‘The Outsiders’ Director And The Hollywood Insider: How Danya Taymor & Angelina Jolie Built A Friendship And A Hit Broadway Musical – Tony Watch Q&A

When Angelina Jolie announced nearly a year ago that she’d signed on as a producer of the Broadway-bound musical The Outsiders, folks in the theater community could be forgiven for assuming she was merely the latest in a long and ever-growing line of celebrities willing to either raise money or share fame in exchange for a credit in Playbill.

Those folks would have been wrong.

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“Angelina was in the room a lot,” says Outsiders director Danya Taymor, explaining that the Oscar-winning actress (for Girl, Interrupted) offered creative notes, suggestions and even guidance and advice for the show’s young cast, many of whom were making their Broadway debuts.

“I’ve had successes and failures,” Jolie tells Deadline, “and I’ve been around a long time…”

Brody Grant, who has earned a Tony Award nomination for his Broadway debut as Ponyboy Curtis, told Deadline, “Danya and Angelina are two artists who are at the top of their game. It’s an honor to get to work under the guidance of these incredible women.”

So how did Jolie and Taymor come to forge such an effective team? Turns out, they owe their thanks to Jolie’s 15-year-old daughter Vivienne. (How so? Again, read on.)

Based, of course, on the 1967 S.E. Hinton novel and Francis Ford Coppola’s 1983 film adaptation, The Outsiders, set in Tulsa in 1967, tells the story of 14-year-old Ponyboy Curtis, his two brothers and best friend Johnny – the Greasers – as they struggle to get by and stand tall against the affluent rival group the Socs.

Taymor’s staging – which premiered at the La Jolla Playhouse in San Diego last year before its move to Broadway – has been one of the few unqualified hits to emerge from Broadway’s incredibly busy spring, garnering good reviews and excellent box office.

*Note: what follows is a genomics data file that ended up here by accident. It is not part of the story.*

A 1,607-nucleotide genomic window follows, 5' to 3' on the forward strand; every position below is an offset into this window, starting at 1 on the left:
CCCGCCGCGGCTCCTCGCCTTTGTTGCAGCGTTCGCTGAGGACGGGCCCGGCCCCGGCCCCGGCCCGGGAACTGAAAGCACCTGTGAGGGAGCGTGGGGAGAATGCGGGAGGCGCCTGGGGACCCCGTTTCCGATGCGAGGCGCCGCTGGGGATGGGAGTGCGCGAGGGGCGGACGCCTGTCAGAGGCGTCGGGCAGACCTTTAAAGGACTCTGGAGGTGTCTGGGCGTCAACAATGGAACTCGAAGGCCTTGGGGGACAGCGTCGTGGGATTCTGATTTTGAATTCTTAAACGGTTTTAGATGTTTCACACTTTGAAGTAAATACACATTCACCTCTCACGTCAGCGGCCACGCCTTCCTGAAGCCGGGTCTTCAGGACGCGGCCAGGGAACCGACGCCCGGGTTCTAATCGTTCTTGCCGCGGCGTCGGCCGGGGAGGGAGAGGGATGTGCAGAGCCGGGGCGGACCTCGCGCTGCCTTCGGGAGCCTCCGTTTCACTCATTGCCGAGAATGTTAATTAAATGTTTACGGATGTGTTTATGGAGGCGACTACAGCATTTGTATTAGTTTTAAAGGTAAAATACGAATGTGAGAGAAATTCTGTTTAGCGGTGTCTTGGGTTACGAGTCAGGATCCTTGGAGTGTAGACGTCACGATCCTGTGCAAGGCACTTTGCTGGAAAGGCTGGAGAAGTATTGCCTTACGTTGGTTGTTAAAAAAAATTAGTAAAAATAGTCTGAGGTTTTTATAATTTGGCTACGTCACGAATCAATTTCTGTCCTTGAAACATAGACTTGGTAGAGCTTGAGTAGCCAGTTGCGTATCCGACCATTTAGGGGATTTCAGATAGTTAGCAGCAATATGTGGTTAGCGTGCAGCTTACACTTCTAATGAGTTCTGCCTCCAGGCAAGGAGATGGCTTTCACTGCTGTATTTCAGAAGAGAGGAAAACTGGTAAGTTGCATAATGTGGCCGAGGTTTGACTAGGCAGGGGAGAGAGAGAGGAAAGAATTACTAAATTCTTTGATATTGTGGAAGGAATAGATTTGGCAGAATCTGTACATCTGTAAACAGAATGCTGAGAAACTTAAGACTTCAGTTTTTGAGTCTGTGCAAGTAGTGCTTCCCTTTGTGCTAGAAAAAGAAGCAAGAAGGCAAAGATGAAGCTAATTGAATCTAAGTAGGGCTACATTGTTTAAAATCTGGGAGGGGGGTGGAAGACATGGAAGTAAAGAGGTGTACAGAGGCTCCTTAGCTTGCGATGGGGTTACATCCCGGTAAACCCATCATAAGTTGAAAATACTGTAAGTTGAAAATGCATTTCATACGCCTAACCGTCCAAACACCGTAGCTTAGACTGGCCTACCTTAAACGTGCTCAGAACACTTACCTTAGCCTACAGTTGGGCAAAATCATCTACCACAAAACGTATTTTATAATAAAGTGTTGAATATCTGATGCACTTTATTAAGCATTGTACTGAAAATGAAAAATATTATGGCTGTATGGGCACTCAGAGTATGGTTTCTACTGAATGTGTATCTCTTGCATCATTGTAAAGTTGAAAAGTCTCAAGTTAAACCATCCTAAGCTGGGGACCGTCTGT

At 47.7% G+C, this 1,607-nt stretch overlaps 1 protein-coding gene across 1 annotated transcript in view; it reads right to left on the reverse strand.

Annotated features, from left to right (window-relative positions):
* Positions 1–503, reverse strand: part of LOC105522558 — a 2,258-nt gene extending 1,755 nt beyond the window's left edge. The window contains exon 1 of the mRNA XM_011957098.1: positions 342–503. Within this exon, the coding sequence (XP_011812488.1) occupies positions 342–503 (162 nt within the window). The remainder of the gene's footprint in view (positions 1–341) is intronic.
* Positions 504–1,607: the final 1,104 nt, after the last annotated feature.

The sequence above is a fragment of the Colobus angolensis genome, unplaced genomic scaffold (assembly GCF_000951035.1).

The production has been nominated for 12 Tony Awards:

  • Best Musical

  • Best Performance by a Leading Actor in a Musical (Brody Grant)

  • Best Performance by a Featured Actor in a Musical (Joshua Boone, Sky Lakota-Lynch)

  • Best Direction of a Musical (Danya Taymor)

  • Best Book of a Musical (Justin Levine and Adam Rapp)

  • Best Original Score, Music and/or Lyrics (Zach Chance, Jonathan Clay, Justin Levine)

  • Best Scenic Design in a Musical (AMP featuring Tatiana Kahvegian)

  • Best Lighting Design in a Musical (Hana S. Kim and Brian MacDevitt)

  • Best Sound Design in a Musical (Cody Spencer)

  • Best Choreography (Rick Kuperman and Jeff Kuperman)

  • Best Orchestrations (Matt Hinkley, Justin Levine and Jamestown Revival’s Zach Chance and Jonathan Clay)

This interview has been edited and condensed for clarity and length.

The Outsiders is playing at the Bernard B. Jacobs Theatre

DEADLINE: Danya, what drew you to this show, The Outsiders? The movie, the book, something else?

DANYA TAYMOR: I was approached by Adam Rapp, who’s one of the musical’s book writers. I know him as a playwright, and I’d invited him to see a show of mine called Pass Over, and he came and saw the show, and they were looking for a director for The Outsiders, and I knew about the book, and I knew about the film, but I had not read it and I had not seen it. So my first encounter of the material was the musical itself.

And I think the thing that hit me, and this is important for a musical, was the music. That’s what hit me first. After I went through the materials of the musical, I read the book, and I read it in one sitting, and it totally destroyed me. I really had an emotional experience reading it. I felt like S. E. Hinton, Susie Hinton, was unstinting, was really brutal. She got what it felt like to be a teenager, and I thought, I’ve got to do this.

DEADLINE: At what point did you see the movie?

TAYMOR: Early in the development, we took a trip to Tulsa. I got to meet Susie Hinton, and I got to see the place, because I knew Coppola had shot it there, and you know, because both film and theater are such visual mediums, I wanted to sit with the material, sit with the book for a while before I saw the film. Once I went to Tulsa and had really sat with the material for a while, then I watched the film.